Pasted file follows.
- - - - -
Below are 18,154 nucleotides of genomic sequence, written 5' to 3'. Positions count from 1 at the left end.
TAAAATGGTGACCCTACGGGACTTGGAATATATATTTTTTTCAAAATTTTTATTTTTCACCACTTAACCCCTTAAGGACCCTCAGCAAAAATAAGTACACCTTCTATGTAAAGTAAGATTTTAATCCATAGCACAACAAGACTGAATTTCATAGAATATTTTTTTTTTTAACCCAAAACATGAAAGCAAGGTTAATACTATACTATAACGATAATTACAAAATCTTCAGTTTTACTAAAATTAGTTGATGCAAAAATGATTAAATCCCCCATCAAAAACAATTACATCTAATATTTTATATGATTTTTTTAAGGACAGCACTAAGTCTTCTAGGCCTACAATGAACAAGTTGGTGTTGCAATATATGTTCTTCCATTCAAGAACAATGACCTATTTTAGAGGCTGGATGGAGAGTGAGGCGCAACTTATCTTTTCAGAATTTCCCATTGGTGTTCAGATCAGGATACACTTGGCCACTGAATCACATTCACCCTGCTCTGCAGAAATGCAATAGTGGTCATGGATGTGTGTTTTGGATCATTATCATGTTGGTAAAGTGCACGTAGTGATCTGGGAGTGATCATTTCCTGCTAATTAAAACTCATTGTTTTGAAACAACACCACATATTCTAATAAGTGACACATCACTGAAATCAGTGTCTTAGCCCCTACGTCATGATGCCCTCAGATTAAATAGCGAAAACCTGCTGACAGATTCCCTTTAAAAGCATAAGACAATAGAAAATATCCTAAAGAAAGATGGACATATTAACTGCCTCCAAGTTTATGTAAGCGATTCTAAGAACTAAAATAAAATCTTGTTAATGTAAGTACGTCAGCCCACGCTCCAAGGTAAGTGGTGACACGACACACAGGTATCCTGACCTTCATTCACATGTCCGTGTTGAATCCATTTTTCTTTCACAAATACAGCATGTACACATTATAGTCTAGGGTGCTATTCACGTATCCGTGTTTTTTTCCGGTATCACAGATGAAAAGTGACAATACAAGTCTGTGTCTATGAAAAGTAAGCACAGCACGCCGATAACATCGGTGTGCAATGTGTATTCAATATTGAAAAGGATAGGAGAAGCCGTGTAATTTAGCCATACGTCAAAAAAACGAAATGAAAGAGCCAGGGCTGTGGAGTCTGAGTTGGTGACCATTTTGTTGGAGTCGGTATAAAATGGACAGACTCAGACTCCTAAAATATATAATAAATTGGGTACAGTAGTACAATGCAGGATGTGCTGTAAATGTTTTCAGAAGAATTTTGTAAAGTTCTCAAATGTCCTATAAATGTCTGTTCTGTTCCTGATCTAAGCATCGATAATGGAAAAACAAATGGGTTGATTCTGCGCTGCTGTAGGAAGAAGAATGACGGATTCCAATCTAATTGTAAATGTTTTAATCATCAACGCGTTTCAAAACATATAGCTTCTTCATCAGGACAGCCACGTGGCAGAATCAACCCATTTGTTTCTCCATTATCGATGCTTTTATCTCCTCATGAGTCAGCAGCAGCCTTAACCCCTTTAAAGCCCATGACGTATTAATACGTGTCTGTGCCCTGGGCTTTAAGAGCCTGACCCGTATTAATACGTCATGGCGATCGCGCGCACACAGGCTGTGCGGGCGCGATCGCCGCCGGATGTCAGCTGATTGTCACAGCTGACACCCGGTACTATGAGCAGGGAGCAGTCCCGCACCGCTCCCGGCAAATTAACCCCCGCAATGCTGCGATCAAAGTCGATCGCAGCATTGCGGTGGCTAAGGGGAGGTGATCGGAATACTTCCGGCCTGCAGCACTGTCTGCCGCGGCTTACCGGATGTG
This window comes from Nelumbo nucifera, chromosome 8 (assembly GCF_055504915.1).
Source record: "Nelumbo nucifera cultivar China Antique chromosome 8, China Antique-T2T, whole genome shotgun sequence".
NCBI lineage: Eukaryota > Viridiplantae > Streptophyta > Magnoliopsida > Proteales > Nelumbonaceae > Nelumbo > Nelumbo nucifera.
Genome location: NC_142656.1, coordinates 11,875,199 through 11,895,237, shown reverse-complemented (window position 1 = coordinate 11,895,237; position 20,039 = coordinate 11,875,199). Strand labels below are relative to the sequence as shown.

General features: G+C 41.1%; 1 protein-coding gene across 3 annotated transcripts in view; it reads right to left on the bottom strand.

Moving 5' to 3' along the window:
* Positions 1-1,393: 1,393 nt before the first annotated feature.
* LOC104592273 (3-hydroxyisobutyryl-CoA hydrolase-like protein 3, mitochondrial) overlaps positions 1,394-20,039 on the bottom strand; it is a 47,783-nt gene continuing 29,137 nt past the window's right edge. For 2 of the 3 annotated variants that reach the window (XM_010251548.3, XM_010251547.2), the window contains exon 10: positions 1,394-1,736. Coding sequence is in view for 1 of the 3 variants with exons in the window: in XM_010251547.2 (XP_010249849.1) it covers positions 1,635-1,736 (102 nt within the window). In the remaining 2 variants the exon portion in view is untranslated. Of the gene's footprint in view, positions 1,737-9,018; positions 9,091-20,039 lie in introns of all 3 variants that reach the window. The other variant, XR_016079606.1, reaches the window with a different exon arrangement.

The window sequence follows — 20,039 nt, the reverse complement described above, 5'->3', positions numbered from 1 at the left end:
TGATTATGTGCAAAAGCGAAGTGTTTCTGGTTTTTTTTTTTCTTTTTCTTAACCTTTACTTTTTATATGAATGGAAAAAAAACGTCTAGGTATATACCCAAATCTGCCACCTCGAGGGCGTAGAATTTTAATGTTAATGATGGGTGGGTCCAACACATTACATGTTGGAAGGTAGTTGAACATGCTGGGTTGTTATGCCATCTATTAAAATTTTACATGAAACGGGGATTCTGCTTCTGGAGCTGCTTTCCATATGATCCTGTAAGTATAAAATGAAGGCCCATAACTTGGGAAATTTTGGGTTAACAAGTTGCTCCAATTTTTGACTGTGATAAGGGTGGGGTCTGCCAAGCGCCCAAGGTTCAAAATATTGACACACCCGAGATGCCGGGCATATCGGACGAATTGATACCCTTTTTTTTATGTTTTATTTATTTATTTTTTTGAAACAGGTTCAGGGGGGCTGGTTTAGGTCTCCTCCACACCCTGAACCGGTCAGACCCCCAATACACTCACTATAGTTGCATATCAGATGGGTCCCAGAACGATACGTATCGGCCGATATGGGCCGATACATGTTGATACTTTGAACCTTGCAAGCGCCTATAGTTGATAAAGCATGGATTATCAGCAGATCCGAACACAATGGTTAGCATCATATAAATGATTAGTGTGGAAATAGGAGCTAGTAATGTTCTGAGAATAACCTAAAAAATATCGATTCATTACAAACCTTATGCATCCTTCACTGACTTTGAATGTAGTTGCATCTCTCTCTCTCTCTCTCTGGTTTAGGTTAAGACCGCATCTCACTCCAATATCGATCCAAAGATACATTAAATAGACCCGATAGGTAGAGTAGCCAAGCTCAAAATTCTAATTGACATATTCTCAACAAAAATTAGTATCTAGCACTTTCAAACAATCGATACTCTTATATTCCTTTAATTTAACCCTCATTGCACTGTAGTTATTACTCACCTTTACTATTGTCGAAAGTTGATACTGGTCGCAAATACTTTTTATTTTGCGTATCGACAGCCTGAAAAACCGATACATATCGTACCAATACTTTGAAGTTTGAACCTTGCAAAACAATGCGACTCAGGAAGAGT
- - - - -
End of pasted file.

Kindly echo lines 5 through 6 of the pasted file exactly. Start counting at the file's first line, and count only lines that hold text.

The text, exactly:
NCBI lineage: Eukaryota > Viridiplantae > Streptophyta > Magnoliopsida > Proteales > Nelumbonaceae > Nelumbo > Nelumbo nucifera.
Genome location: NC_142656.1, coordinates 11,875,199 through 11,895,237, shown reverse-complemented (window position 1 = coordinate 11,895,237; position 20,039 = coordinate 11,875,199). Strand labels below are relative to the sequence as shown.